Mayawati is a popular target to demean, thanks to a sexist and misogynist society
Mayawati has been attacked on her physical appearance, her singledom, her caste and her relationship with BSP founder Kanshi Ram by rivals across parties
Bad mouthing political rivals no longer comes as a surprise in Indian politics but BJP leader Dayashankar Singh’s comments against Mayawati hit a new low. He stated on camera that the BSP leader is "worse than a prostitute." Apparently, this was the brightest attack he could come up with to take down his political rival before the 2017 Assembly polls.
“Even a prostitute fulfills her commitment after she is paid. But Mayawati sells party tickets to anyone who paid her the highest amount. If someone gives her Rs 1 crore for a ticket she will give it to the other person who is offering Rs 2 crore... Mayawati has become worse than a prostitute and abandons the ideals of Kanshi Ram," Singh said.
Singh's comment was offensive not only to Mayawati, but also to all women. By comparing sex workers with someone selling favours, he equated a professional choice with favouritism and bribery.
His statement caused an uproar in the Monsoon session of the parliament and led to BJP heavyweights such as state president Keshav Prasad Maurya, Arun Jaitley and Mukhtar Abbas Naqvi apologising for the comment. Singh was sacked from his post of the state unit’s vice-president and he too apologized, saying he is willing to go to prison.
But Singh’s comment only goes to prove two things: that while male politicos may be attacked in several ways by their political rivals, their gender is never used as a weapon; and such sexist remarks against Mayawati may never stop even though previous such comments also caused uproars and led to apologies.
The woman Dalit leader has been attacked on her physical appearance, her singledom, her caste and her relationship with BSP founder Kanshi Ram as rivals across political parties took cheap shots at her for the lack of a better way to bring her down.
In 2009, Bollywood actor Sanjay Dutt, while campaigning for a Samajwadi Party (SP) candidate, offered to give Mayawati a "jaadu ki jhappi and pappi" (a hug and a kiss) on a public platform. The SP top brass who were present on stage did not bat an eyelid at his comment.
In 2013, SP leader and the then UP tourism minister Om Prakash Singh called her "an ugly-faced marauder," according to Zee News.
The next year, SP supremo Mulayam Singh targeted his arch rival on her singledom. According to The Times Of India, the leader had said, "Unko kya kahen yeh samajh mein nahi aata ... Shrimati kahen, kunwari beti ya behenji kahen (I don't understand how one should address her, as Mrs, Ms or sister). It was a cheap attempt to derogate her as in Hindi, the phrase comes laced with a more repugnant insult.
Sadly, such misogynistic references are not only used by her male opponents. In December 2014, BJP leader Shaina NC referred to her short hair and said she was confused whether to address Mayawati as a 'he' or a 'she', according to a report published in DNA. This only shows how deep our prejudices run against single women who are in a position of power, especially when they have humble beginnings.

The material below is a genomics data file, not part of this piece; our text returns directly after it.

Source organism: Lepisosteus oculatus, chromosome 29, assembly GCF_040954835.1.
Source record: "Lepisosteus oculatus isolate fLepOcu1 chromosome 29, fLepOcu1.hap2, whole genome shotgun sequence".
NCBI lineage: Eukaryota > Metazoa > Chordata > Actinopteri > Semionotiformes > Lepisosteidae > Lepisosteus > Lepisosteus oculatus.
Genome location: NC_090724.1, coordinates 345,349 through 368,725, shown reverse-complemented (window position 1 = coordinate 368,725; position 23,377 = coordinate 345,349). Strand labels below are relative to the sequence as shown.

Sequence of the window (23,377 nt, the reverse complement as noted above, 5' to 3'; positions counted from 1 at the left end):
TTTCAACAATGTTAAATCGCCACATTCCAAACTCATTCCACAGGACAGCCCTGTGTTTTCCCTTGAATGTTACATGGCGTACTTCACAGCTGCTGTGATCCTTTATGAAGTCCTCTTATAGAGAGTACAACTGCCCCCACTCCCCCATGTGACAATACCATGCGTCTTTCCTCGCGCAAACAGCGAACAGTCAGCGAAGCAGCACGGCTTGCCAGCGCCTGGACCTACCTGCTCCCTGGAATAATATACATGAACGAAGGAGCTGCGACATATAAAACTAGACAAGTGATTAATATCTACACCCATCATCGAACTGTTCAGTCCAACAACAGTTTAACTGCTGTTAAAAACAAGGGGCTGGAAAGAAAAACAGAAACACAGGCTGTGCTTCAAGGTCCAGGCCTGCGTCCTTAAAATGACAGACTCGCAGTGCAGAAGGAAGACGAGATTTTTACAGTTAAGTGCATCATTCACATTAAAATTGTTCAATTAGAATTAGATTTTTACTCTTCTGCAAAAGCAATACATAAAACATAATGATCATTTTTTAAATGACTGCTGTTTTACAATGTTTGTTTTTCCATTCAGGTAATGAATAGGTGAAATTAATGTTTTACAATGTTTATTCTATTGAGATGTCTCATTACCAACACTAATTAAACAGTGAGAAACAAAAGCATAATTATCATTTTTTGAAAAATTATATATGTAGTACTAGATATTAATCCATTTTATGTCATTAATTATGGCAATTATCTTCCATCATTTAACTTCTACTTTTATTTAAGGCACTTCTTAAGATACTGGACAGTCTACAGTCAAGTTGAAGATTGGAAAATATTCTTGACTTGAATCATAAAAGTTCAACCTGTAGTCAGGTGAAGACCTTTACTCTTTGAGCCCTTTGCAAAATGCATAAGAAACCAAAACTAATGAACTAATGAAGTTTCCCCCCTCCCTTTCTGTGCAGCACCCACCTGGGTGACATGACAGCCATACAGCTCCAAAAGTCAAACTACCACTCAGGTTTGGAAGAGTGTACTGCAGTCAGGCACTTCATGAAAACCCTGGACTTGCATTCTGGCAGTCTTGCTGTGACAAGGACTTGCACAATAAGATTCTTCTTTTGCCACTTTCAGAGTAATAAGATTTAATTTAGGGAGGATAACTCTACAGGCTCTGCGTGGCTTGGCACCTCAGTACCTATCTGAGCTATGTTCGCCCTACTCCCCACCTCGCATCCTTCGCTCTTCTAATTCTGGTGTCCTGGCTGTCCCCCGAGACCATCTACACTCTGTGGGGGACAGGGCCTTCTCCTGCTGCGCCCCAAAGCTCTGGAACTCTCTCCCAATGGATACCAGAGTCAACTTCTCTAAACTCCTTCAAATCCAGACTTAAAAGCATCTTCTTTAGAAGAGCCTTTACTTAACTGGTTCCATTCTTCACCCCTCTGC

That the woman in question has been elected as chief minister of Uttar Pradesh four times seems to have escaped everyone’s notice.
So why is it that our politicos are so intent on ridiculing Mayawati in the worst kind of personal attacks?
Uttar Pradesh has the maximum number of seats in Lok Sabha and the fact is that whoever wields power in the state can also call the shots in the lower house, irrespective of whether they are a part of the alliance in power at the Centre. That’s one reason that the UP leader has attracted so many slurs.
Another sad fact is that the amount of power a woman holds is directly proportional to the character assassination attempts and mudslinging aimed at her, especially if she does not confirm to the gender stereotypes of a sari-clad, bindi-sporting, shy woman. Mayawati breaks all stereotypes.
Added to this is the fact that whether you approve of it or not, Mayawati has her own brand of politics. It cannot be denied that she has managed to make a mark in a largely male-dominated space. Her steady rise to power and increasing clout within the Dalit community has long irked her opponents. She established herself as a prominent face in Uttar Pradesh politics despite being a single Dalit woman, a shocker even in today's context.
While Indian patriarchal society conveniently chooses to derogate rivals they cannot dismiss by making sexist remarks, this is not only an Indian phenomenon.
Sexism and misogyny in politics are a global issue. According to CNN, China's state-run agency Xinhua had belittled Taiwan's newly inaugurated president Tsai Ing-wen, linking her single status to her political policies. Even Britain's newly appointed Prime Minister Theresa May was not spared when people decried one of her outfits for showing too much cleavage, according to The Express. In another incident, Tory leadership rival Andrea Leadsom said that she will have a better stake in the future of UK as she is a mother while May does not have children.
When such sexist thoughts find resonance in the larger society, it is tough to make the offending leaders accountable for their actions.
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